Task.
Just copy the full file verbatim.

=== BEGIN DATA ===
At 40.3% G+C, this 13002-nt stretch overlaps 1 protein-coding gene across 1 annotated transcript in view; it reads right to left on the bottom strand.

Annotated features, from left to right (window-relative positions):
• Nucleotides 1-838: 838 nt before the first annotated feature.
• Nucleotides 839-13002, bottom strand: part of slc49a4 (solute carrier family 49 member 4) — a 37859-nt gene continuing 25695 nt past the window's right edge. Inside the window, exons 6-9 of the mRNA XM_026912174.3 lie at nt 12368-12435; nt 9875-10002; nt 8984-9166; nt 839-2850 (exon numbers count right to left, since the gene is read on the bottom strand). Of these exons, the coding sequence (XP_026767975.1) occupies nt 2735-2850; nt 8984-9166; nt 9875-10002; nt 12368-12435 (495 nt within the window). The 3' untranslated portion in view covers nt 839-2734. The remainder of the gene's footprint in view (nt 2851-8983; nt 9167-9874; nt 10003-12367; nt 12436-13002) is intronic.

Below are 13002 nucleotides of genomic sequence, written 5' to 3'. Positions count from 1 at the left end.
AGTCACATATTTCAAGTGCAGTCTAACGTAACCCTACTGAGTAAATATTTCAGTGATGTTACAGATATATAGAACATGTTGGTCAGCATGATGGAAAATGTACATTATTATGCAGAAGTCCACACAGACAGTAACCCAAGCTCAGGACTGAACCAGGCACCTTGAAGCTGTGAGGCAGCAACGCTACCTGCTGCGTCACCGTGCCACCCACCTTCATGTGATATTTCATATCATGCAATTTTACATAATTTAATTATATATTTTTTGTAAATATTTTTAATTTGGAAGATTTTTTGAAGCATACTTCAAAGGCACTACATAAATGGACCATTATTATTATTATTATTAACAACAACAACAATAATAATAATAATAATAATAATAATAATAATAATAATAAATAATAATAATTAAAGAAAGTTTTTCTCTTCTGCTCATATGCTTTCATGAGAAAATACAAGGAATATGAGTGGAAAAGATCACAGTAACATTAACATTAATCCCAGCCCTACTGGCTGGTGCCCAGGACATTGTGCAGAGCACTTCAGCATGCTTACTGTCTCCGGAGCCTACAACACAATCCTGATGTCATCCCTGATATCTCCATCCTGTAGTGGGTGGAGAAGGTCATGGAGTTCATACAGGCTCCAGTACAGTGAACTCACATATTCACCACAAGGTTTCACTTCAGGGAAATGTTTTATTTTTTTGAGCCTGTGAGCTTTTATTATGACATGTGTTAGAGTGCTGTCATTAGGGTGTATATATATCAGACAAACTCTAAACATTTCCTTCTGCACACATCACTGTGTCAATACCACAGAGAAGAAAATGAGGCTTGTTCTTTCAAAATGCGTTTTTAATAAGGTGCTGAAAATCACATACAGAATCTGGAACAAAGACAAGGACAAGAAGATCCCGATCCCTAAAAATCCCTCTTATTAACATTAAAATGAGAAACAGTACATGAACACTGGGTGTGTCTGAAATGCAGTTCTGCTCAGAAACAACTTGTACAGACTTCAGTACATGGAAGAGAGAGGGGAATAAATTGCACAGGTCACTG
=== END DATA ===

At 40.3% G+C, this 13002-nt stretch overlaps 1 protein-coding gene across 1 annotated transcript in view; it reads right to left on the bottom strand.

Annotated features, from left to right (window-relative positions):
• Nucleotides 1-838: 838 nt before the first annotated feature.
• Nucleotides 839-13002, bottom strand: part of slc49a4 (solute carrier family 49 member 4) — a 37859-nt gene continuing 25695 nt past the window's right edge. Inside the window, exons 6-9 of the mRNA XM_026912174.3 lie at nt 12368-12435; nt 9875-10002; nt 8984-9166; nt 839-2850 (exon numbers count right to left, since the gene is read on the bottom strand). Of these exons, the coding sequence (XP_026767975.1) occupies nt 2735-2850; nt 8984-9166; nt 9875-10002; nt 12368-12435 (495 nt within the window). The 3' untranslated portion in view covers nt 839-2734. The remainder of the gene's footprint in view (nt 2851-8983; nt 9167-9874; nt 10003-12367; nt 12436-13002) is intronic.

Below are 13002 nucleotides of genomic sequence, written 5' to 3'. Positions count from 1 at the left end.
AGTCACATATTTCAAGTGCAGTCTAACGTAACCCTACTGAGTAAATATTTCAGTGATGTTACAGATATATAGAACATGTTGGTCAGCATGATGGAAAATGTACATTATTATGCAGAAGTCCACACAGACAGTAACCCAAGCTCAGGACTGAACCAGGCACCTTGAAGCTGTGAGGCAGCAACGCTACCTGCTGCGTCACCGTGCCACCCACCTTCATGTGATATTTCATATCATGCAATTTTACATAATTTAATTATATATTTTTTGTAAATATTTTTAATTTGGAAGATTTTTTGAAGCATACTTCAAAGGCACTACATAAATGGACCATTATTATTATTATTATTAACAACAACAACAATAATAATAATAATAATAATAATAATAATAATAATAATAAATAATAATAATTAAAGAAAGTTTTTCTCTTCTGCTCATATGCTTTCATGAGAAAATACAAGGAATATGAGTGGAAAAGATCACAGTAACATTAACATTAATCCCAGCCCTACTGGCTGGTGCCCAGGACATTGTGCAGAGCACTTCAGCATGCTTACTGTCTCCGGAGCCTACAACACAATCCTGATGTCATCCCTGATATCTCCATCCTGTAGTGGGTGGAGAAGGTCATGGAGTTCATACAGGCTCCAGTACAGTGAACTCACATATTCACCACAAGGTTTCACTTCAGGGAAATGTTTTATTTTTTTGAGCCTGTGAGCTTTTATTATGACATGTGTTAGAGTGCTGTCATTAGGGTGTATATATATCAGACAAACTCTAAACATTTCCTTCTGCACACATCACTGTGTCAATACCACAGAGAAGAAAATGAGGCTTGTTCTTTCAAAATGCGTTTTTAATAAGGTGCTGAAAATCACATACAGAATCTGGAACAAAGACAAGGACAAGAAGATCCCGATCCCTAAAAATCCCTCTTATTAACATTAAAATGAGAAACAGTACATGAACACTGGGTGTGTCTGAAATGCAGTTCTGCTCAGAAACAACTTGTACAGACTTCAGTACATGGAAGAGAGAGGGGAATAAATTGCACAGGTCACTG